Posted: 21/01/2012 20:40:01 by Nigel Nixon

ONE of the most important collections of watercolour paintings in the world is heading our way.

More than 40 works from the exquisite holdings of Sir Hickman Beckett Bacon (1855-1945), an avid collector of English watercolours between 1895 and the First World War, will be on show at Abbot Hall Art Gallery, from January 12 until April 14.

Now owned by Sir Nicholas Bacon, the precious paintings will be loaned to the Kendal gallery for its next exhibition - Turner and his Contemporaries: The Hickman Bacon Watercolour Collection.

Abbot Hall chief executive Gordon Watson was thrilled at the prospect of the eminent display, which should have the eyes of the nation’s arts world focused on the important regional gallery.

In fact, a fitting time to stage such a grand show as Abbot Hall celebrates a half century since its opened its celebrated doors.

Gordon added: “Fifty years ago on September 28, 1962, Her Royal Highness Princess Margaret officially opened the gallery and since then Abbot Hall has established itself as one of the most significant and ambitious galleries in the north of England.”

Rarely aired in public, the collection will be shown alongside highlights from Abbot Hall’s own permanent collection of watercolours.

Sir Nicholas said that he was delighted to be able to lend the paintings to Abbot Hall.

He continued: “My great uncle Sir Hickman Bacon (Hicky) had unusual tastes for his time and thus the collection is very strong in the type of late, ethereal Turner watercolours that only became widely popular with the advent of abstract painting in the 1940s and 50s. Equally, John Sell Cotman, an artist who had only just emerged from total obscurity, was of particular interest.

“Hicky’s collection represents English watercolour painting at its greatest; like so many collectors he was not interested by the fashion of the day, but he was committed to collecting those objects which fulfilled his heartfelt love of beauty.”

Born in 1855 into a family of landed gentry, Sir Hickman was educated at Eton. He joined the army, later returning to his old-fashioned family mansion. He suffered from ill health early in his life, and remained a bachelor until he died in 1945. He also collected fabrics, wall hangings, ceramics and Japanese prints – a collection he gave to the Japanese Government.

Abbot Hall collections manager Nick Rogers said that an exhibition of watercolours from the ‘remarkable’ Hickman Bacon collection was a cause for celebration wherever it was held. He added: “That it is taking place in Kendal, Cumbria, is particularly appropriate, as this is an area that played a significant role in the development of watercolour as the medium of choice for the itinerant artist in the late 18th and early 19th Century.”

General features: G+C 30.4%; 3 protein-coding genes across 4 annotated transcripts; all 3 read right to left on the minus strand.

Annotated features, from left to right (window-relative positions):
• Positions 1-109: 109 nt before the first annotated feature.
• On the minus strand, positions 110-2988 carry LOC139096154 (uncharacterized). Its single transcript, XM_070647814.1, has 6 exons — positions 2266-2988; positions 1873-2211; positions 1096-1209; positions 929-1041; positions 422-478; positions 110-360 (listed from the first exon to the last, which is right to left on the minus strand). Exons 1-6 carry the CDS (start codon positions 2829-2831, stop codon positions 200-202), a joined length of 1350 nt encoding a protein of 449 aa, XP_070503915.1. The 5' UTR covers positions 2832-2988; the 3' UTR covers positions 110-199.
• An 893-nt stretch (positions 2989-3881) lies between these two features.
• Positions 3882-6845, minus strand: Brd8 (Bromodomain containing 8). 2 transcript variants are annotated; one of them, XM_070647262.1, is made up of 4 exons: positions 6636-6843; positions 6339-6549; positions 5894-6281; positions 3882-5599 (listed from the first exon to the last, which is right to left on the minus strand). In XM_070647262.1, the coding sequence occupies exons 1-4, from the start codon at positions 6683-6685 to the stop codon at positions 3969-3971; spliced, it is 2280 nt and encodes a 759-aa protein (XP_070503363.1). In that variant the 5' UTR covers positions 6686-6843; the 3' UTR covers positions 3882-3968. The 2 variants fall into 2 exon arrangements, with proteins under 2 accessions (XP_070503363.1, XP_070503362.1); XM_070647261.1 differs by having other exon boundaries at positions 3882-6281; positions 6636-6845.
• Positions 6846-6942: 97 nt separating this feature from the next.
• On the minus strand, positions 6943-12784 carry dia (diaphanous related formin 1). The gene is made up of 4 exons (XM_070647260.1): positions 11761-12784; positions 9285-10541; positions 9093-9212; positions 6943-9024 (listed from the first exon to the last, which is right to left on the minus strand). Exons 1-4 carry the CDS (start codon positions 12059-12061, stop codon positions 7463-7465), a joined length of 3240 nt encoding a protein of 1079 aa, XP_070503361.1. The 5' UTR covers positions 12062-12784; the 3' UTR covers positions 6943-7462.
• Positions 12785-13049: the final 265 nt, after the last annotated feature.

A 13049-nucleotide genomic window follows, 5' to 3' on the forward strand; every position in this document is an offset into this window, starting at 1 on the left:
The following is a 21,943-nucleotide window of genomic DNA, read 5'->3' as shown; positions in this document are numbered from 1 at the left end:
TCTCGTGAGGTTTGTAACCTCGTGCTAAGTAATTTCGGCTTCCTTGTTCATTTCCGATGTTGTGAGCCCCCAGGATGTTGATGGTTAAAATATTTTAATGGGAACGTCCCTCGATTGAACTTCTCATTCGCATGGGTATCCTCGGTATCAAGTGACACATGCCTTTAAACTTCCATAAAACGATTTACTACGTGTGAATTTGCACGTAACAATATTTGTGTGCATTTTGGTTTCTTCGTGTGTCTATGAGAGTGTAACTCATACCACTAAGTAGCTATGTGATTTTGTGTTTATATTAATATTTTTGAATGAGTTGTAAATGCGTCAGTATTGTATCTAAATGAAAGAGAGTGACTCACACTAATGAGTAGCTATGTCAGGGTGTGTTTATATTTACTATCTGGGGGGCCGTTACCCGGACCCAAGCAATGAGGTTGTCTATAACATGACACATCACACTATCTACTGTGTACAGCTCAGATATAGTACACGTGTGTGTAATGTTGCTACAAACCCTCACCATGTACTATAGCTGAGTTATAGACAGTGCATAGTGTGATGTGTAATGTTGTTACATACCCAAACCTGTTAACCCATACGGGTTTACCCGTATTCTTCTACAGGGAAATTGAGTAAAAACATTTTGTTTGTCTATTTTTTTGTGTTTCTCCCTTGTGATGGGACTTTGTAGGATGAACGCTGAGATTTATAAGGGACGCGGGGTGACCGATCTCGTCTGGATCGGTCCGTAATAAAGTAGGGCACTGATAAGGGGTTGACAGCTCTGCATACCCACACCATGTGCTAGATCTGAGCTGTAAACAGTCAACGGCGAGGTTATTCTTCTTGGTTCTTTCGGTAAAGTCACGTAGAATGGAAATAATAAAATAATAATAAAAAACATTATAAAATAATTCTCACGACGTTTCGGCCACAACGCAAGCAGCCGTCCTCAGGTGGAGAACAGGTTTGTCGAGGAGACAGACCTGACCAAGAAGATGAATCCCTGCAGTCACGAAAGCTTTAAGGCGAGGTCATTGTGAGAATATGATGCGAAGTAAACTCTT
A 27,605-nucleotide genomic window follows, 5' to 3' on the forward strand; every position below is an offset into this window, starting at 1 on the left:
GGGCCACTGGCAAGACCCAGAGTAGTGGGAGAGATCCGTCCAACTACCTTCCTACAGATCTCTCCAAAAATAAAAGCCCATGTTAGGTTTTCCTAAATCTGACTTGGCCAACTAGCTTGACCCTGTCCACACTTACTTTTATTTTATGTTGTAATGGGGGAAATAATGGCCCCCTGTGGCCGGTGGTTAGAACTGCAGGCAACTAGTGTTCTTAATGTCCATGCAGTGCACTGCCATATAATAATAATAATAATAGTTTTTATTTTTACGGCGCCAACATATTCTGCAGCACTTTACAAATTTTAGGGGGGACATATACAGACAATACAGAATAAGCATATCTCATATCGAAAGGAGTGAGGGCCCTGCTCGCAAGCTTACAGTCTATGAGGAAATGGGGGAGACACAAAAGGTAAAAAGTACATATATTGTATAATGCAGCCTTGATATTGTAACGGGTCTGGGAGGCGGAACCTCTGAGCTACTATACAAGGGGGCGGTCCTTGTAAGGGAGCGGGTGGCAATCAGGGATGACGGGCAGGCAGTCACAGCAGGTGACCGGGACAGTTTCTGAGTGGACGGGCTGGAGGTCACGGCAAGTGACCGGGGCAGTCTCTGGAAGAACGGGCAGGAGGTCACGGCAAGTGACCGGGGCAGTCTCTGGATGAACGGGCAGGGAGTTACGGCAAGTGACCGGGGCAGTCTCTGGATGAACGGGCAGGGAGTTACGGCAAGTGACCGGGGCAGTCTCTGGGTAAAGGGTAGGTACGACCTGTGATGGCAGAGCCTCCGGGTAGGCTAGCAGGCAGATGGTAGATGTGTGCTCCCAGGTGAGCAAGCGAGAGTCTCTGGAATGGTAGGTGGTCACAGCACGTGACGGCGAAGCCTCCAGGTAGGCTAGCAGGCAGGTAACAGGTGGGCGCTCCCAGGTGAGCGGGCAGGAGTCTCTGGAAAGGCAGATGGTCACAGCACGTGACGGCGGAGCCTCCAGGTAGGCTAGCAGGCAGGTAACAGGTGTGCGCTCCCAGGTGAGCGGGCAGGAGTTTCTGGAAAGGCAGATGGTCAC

Tagged with: kendal, watercolour, artwork


Posted: 29/11/2011 09:55:40 by Nigel Nixon

A HAWKSHEAD Brewery beer was voted overall champion at the Brewers’ Society Northern Beer Competition held in Manchester.

Hawkshead Brewery’s Windermere Pale won the gold medal in the bitter pale ales category and a second gold for being judged overall champion of the competition.

Some 250 beers from 80 breweries were entered into the competition run by the Society of Independent Brewers (SIBA).

The North region is the largest of the seven SIBA regions of Britain.

The beers are judged in one of eight categories, the bitter category being the biggest.

Category winners then go forward to a national competition of winners of all seven regions.

Windermere Pale at 3.5% abv is hoppy and refreshing, pale gold in colour with a long bitter finish with hints of grapefruit.

The fruity hop flavours come from a medley of traditional and modern hops.

Managing director of Hawkshead Brewery Alex Brodie said: “Windermere Pale is a very popular beer, it has a lot of fans.

“It has become the best selling beer in The Beer Hall at the Brewery.

“It is one of those beers that is winning converts to real ale.”

Tagged with: Hawkshead, brewery


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